- The US State Department said, "Mir was LeT's operations manager for the attacks and played a key role in planning, preparing, and carrying them out."
- Beijing is always there for Islamabad, so it has often stopped the UN Security Council's sanctions committee from putting Pakistan-based terrorists on a blacklist.
India has harshly criticized China at the United Nations for blocking plans to call Lashkar-e-Tayyiba’s Sajid Mir, who is also accused in the 26/11 Mumbai attack, a “global terrorist” for “petty geopolitical interests.” Prakash Gupta, Joint Secretary of MEA, said, “If we can’t get known terrorists who have been banned all over the world to be put on the security council’s list for pure geopolitical reasons, then we don’t really have the real political will we need to really fight this problem of terrorism.”
“As a pluralistic and diverse democracy that is home to all religions of the world, it is our considered opinion that the United Nations Global Counter-Terrorism Architecture must treat all religions equally and avoid any selective singling out that tends to elevate one religion over another,” he said.
China stopped the United States and India from making Sajid Mir a global terrorist on Tuesday. Mir is a top Lashkar-e-Taiba (LeT) fighter in Pakistan. He is one of India’s most wanted terrorists and planned the 2008 Mumbai attacks.
The US and India asked Beijing to name Mir a global terrorist under the UN Security Council’s 1267 Al Qaeda Sanctions Committee and freeze his assets, stop him from traveling, and put an arms embargo on him. However, Beijing said no.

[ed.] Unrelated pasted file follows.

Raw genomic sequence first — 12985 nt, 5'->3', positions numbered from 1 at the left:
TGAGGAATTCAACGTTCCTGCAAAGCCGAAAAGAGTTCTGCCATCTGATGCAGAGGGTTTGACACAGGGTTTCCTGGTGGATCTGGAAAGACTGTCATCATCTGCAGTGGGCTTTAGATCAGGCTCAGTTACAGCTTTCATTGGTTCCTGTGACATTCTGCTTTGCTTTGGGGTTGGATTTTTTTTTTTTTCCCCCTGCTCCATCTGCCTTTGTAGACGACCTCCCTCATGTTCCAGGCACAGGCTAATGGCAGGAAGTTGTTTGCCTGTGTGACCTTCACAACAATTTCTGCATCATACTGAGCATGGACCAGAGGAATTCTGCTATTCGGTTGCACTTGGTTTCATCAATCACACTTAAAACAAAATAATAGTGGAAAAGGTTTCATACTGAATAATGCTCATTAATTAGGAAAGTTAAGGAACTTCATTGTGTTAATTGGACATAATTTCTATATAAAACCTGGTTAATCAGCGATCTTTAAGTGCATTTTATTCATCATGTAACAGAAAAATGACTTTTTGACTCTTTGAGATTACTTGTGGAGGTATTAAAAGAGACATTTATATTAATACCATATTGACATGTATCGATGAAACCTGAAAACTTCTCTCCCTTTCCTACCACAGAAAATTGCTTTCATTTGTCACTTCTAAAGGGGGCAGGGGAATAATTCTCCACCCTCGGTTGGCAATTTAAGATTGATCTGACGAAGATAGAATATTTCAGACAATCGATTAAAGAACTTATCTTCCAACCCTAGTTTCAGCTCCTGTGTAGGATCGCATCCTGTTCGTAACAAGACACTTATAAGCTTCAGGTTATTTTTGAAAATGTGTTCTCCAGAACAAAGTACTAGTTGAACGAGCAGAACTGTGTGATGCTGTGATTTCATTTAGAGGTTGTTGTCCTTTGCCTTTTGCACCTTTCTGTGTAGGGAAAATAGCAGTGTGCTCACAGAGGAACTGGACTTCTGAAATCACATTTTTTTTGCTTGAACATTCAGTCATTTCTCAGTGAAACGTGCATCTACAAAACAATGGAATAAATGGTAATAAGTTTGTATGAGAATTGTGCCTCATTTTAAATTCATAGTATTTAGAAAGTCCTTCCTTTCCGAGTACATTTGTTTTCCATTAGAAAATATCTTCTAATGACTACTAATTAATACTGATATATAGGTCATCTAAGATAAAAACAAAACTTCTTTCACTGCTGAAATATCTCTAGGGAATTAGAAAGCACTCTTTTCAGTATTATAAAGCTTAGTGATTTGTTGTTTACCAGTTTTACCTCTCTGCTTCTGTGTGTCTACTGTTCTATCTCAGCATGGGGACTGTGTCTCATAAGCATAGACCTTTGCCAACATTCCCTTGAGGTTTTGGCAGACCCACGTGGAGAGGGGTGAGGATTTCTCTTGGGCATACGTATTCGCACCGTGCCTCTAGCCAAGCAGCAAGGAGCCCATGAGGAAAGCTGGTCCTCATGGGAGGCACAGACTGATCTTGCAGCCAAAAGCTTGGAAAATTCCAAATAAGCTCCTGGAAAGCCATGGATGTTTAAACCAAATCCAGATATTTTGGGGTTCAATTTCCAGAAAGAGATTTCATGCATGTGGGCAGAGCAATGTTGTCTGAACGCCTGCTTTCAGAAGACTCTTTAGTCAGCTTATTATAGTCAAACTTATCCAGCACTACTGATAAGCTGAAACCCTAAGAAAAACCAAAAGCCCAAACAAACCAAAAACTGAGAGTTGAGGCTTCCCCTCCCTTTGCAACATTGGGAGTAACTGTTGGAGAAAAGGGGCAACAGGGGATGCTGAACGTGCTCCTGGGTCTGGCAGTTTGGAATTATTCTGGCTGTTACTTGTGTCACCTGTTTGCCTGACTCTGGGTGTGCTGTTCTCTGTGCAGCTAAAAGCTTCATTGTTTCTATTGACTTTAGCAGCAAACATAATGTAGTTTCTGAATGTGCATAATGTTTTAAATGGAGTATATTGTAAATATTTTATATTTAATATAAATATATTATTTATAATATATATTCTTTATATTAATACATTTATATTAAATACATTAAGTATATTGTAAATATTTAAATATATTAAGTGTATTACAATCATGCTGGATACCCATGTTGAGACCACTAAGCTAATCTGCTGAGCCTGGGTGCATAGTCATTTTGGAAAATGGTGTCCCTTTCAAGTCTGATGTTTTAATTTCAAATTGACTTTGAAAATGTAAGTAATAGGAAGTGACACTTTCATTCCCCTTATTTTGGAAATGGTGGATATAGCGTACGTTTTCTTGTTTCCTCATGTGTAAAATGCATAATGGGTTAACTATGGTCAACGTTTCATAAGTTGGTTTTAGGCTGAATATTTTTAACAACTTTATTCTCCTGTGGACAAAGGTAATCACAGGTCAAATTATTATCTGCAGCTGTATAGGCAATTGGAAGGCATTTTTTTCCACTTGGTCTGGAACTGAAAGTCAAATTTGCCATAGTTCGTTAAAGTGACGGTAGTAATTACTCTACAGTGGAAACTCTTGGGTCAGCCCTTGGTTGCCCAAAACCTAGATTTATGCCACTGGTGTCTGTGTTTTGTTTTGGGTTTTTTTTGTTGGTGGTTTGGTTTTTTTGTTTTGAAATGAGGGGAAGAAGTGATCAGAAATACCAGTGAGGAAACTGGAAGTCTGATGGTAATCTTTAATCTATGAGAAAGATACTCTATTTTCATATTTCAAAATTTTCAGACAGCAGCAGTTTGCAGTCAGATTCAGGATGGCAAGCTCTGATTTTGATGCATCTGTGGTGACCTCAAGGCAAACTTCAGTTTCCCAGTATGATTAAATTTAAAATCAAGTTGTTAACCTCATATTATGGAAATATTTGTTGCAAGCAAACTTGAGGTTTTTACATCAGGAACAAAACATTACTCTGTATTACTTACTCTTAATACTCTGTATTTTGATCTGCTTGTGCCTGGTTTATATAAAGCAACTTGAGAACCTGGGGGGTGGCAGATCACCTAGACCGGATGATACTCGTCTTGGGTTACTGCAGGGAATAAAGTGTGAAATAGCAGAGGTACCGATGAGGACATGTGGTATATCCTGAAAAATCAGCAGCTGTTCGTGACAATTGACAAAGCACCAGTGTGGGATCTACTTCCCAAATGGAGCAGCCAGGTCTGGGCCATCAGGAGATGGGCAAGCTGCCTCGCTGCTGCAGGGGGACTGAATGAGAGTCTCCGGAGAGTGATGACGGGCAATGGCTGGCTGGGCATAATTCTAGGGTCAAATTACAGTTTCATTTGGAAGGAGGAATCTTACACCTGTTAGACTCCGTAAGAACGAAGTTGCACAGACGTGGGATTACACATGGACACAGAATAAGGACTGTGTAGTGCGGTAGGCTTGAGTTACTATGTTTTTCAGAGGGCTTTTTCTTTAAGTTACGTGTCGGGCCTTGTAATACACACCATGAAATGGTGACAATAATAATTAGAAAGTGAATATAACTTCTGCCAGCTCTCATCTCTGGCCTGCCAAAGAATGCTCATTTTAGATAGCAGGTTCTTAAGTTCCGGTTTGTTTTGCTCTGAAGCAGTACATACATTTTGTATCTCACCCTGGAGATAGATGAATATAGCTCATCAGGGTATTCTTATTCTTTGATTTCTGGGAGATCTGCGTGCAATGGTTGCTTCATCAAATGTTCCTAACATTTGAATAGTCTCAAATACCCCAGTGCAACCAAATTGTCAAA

In September of last year, it was found out that China had stopped the United Nations from calling Mir a global terrorist. Beijing has now put a stop to the plan.
Mir is one of India’s most wanted terrorists, and the US has put a $5 million reward on his head because he helped the Pakistan-based LeT terrorists attack Mumbai on November 26, 2011.
In June of last year, a court in Pakistan sentenced him to more than 15 years in jail for financing terrorism. Pakistan is fighting to get off the “grey list” of the Financial Action Task Force (FATF), which is based in Paris.
Pakistani officials had said Mir was dead before, but people in the West were not sure and needed proof. When FATF looked at Pakistan’s success on the action plan in 2021, this problem became a major sticking point.
The US State Department said, “Mir was LeT’s operations manager for the attacks and played a key role in planning, preparing, and carrying them out.”
Beijing is always there for Islamabad, so it has often stopped the UN Security Council’s sanctions committee from putting Pakistan-based terrorists on a blacklist.